Union threatens to name and shame minimum wage abusers

The National Union of Journalists (NUJ) has threatened to expose media firms that break the law by using so-called work experience placements to cover full-time jobs.

A survey of journalism student placements among UK media firms found that over 50% of them took place after the students had gained their qualifications, with the majority receiving little, if any, payment.

The NUJ survey found that 20% of respondents who did post-qualification work experience undertook a placement for three months or more, with some working for more than six months without any pay.

The union said it is writing to companies warning them that it will ‘name and shame’ them if they refuse to take action against this infringement of the law on minimum wage.

NUJ general secretary Jeremy Dear said in many cases companies are just looking for free labour. “This isn’t work experience, it’s exploitation.

“Demanding that people put in months of work for free doesn’t help companies find the best journalists, it helps them find the ones that can afford to put in the hours without pay.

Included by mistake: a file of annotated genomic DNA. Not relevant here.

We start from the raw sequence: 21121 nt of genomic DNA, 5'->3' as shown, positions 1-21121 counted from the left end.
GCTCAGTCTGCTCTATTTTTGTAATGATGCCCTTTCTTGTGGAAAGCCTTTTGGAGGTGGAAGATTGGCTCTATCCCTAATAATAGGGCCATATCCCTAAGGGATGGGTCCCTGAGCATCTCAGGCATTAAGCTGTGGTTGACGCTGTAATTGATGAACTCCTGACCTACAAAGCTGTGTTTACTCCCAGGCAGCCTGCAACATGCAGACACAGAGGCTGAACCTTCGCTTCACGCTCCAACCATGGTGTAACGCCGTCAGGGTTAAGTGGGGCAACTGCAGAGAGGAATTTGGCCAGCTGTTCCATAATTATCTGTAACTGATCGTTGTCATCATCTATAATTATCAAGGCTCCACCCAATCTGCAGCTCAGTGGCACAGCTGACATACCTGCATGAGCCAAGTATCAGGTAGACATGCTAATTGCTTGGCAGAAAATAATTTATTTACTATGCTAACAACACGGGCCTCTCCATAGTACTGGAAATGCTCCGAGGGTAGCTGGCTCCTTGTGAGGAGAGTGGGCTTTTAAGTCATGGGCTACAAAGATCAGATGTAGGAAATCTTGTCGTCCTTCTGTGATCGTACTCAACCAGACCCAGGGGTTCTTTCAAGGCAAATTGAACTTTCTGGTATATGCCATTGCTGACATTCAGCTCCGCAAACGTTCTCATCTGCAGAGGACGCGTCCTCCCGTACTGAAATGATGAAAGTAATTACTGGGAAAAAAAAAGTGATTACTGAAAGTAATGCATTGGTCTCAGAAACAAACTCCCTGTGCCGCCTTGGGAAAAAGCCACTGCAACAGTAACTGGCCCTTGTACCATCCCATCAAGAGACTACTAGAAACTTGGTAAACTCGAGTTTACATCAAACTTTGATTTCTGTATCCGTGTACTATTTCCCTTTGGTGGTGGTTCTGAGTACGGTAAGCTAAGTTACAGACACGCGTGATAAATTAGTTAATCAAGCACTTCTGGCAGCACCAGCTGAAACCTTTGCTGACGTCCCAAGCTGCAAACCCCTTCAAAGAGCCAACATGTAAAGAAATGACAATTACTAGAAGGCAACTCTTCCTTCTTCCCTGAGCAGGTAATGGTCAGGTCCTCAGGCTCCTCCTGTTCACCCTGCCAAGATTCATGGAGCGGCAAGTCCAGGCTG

“Even those able to work for free are often getting poor quality experience. Some are given purely administrative tasks and get no editorial work at all, while others are expected to churn out professional material without getting any training from experienced staff,” he said.

It also found that:

  • Of those who had material published or broadcast, 78% received no payment for their work
  • One-in-four claimed to have completed a placement at an organisation that wouldn’t be able to function normally without people on work experience
  • More than half felt that they didn’t get enough support or guidance during their placements.

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